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Sunday, May 27, 2018
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Climate-change denial: Not just for know-nothings

It’s not just know-nothings, oil bidness billionaires and other self-interested greed-heads who resist or deny the “scientific consensus” behind man-made global climate change. As readers of the Wall Street Journal were reminded Thursday, certain bona fide climate scientists also flatly reject the findings of their peers.

This is important because doom-and-gloom climatologists, in concert with social scientists and power-grabbing political leaders, forecast doom (with Secretary of State John Kerry’s ill-timed speech in Indonesia Sunday as the most recent example of climatological hysteria) if we don’t fundamentally alter our energy infrastructure.

Here’s the essence of what well-credentialed authors Richard McNider and John Christy, professors of atmospheric science at the University of Alabama in Huntsville and fellows of the American Meteorological Society, have to say:

“Most of us who are skeptical about the dangers of climate change actually embrace many of the facts that people like Bill Nye, the ubiquitous TV ‘science guy,’ say we ignore. The two fundamental facts are that carbon-dioxide levels in the atmosphere have increased due to the burning of fossil fuels, and carbon dioxide in the atmosphere is a greenhouse gas, trapping heat before it can escape into space.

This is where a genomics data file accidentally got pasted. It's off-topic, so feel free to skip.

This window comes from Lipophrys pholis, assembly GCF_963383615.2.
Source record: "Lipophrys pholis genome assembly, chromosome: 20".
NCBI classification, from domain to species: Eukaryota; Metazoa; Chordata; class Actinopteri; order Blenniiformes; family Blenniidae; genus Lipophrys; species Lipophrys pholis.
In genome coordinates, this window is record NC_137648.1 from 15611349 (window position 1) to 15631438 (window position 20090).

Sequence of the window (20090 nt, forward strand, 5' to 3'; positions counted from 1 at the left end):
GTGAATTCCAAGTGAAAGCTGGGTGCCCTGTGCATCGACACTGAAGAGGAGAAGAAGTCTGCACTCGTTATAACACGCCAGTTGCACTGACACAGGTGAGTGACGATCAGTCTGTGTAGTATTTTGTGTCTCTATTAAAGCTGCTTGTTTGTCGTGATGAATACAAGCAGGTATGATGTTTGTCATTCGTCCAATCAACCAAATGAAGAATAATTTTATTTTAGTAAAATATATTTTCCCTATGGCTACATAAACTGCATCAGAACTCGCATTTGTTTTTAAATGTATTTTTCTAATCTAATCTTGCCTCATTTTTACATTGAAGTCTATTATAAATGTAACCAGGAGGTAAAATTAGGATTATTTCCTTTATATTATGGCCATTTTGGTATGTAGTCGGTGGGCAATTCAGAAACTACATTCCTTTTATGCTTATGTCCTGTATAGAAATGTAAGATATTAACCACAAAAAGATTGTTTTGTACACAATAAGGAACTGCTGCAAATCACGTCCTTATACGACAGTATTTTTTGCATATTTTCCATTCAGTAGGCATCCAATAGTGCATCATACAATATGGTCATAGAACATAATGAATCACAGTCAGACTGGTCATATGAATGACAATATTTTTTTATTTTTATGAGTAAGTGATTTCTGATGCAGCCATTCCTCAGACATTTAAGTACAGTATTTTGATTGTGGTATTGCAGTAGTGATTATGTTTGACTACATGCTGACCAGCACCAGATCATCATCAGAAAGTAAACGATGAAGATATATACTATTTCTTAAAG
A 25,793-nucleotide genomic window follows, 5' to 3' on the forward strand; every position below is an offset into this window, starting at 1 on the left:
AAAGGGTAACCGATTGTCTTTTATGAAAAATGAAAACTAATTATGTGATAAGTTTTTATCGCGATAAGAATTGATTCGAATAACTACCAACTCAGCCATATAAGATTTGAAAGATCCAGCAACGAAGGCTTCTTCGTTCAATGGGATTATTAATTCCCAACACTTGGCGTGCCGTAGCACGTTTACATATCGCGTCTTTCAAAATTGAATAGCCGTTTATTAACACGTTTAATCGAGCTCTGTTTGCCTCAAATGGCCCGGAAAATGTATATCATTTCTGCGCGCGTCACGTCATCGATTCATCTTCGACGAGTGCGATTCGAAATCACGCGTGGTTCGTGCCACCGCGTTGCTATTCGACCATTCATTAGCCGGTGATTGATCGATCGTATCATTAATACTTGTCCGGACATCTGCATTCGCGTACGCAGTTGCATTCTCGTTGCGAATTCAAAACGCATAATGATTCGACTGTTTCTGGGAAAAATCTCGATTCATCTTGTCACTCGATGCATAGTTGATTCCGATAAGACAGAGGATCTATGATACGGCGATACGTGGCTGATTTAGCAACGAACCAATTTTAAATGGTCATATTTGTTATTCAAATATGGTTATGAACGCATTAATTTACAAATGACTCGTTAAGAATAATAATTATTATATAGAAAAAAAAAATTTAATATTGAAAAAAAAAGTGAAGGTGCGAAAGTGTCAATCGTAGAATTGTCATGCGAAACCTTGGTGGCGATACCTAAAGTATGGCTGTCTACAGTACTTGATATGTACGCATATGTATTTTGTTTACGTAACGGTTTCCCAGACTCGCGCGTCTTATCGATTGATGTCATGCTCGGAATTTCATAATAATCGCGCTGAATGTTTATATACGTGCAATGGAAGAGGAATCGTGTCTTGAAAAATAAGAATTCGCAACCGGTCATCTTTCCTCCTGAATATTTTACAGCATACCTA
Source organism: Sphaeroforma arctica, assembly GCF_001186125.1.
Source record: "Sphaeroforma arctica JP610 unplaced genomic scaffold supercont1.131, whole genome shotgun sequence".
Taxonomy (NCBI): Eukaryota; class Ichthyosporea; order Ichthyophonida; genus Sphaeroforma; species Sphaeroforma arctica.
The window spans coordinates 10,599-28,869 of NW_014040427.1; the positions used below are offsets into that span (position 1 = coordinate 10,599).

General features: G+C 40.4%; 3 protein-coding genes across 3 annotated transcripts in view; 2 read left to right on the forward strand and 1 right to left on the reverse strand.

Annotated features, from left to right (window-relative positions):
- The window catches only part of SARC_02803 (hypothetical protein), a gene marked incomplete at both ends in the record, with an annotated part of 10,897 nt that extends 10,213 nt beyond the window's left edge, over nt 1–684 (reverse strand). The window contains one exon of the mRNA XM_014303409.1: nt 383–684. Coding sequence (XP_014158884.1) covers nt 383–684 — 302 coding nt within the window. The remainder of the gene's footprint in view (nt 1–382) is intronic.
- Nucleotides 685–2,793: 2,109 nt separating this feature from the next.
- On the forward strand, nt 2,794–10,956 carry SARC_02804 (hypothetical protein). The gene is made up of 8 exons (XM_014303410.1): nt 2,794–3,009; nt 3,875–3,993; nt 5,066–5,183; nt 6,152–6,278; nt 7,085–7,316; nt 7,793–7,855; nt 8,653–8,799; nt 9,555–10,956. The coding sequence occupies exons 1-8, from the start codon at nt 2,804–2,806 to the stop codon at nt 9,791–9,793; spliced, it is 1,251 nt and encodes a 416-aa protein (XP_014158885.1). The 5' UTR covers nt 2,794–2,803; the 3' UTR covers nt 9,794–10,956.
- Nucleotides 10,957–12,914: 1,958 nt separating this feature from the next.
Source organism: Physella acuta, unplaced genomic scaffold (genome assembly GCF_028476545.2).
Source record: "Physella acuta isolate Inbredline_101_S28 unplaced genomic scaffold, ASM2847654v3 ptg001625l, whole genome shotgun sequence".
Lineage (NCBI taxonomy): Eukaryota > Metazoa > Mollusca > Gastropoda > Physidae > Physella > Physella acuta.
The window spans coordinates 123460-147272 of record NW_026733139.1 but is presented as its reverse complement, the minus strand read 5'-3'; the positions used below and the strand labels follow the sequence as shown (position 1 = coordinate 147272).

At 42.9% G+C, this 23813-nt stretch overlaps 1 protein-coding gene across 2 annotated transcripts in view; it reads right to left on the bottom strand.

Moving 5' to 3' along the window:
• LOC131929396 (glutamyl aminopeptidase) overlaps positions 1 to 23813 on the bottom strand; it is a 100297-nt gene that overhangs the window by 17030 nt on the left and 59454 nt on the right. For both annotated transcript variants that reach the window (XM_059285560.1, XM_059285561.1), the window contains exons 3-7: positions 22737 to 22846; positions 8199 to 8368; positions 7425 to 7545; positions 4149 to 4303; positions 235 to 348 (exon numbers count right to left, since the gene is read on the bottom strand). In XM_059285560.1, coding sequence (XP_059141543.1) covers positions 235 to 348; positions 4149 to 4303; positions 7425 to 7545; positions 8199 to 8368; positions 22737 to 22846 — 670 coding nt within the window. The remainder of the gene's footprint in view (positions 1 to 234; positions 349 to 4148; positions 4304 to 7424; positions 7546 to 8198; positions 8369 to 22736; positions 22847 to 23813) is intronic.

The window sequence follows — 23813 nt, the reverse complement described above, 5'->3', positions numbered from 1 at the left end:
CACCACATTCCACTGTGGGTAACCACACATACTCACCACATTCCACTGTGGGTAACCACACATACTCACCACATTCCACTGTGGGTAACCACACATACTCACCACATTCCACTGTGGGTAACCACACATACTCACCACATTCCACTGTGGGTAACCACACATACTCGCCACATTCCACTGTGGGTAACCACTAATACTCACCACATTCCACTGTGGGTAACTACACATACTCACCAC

“What is not a known fact is by how much the Earth’s atmosphere will warm in response to this added carbon dioxide. The warming numbers most commonly advanced are created by climate computer models built almost entirely by scientists who believe in catastrophic global warming. The rate of warming forecast by these models depends on many assumptions and engineering to replicate a complex world in tractable terms, such as how water vapor and clouds will react to the direct heat added by carbon dioxide or the rate of heat uptake, or absorption, by the oceans.

“We might forgive these modelers if their forecasts had not been so consistently and spectacularly wrong. From the beginning of climate modeling in the 1980s, these forecasts have, on average, always overstated the degree to which the Earth is warming compared with what we see in the real climate.”

Comparing the current stubborn “consensus” to similar 18th-Century obstinacy by the British Admiralty’s onshore Sick and Health Board of scientists and physicians over the cause of scurvy (in the face of good results by ships’ captains who regularly took on stores of fresh vegetables and fruits), McNider and Christy conclude:

“ ‘Consensus’ science that ignores reality can have tragic consequences if cures are ignored or promising research is abandoned. The climate-change consensus is not endangering lives, but the way it imperils economic growth and warps government policy making has made the future considerably bleaker. The recent Obama administration announcement that it would not provide aid for fossil-fuel energy in developing countries, thereby consigning millions of people to energy poverty, is all too reminiscent of the Sick and Health Board denying fresh fruit to dying British sailors.

“We should not have a climate-science research program that searches only for ways to confirm prevailing theories, and we should not honor government leaders, such as Secretary Kerry, who attack others for their inconvenient, fact-based views.”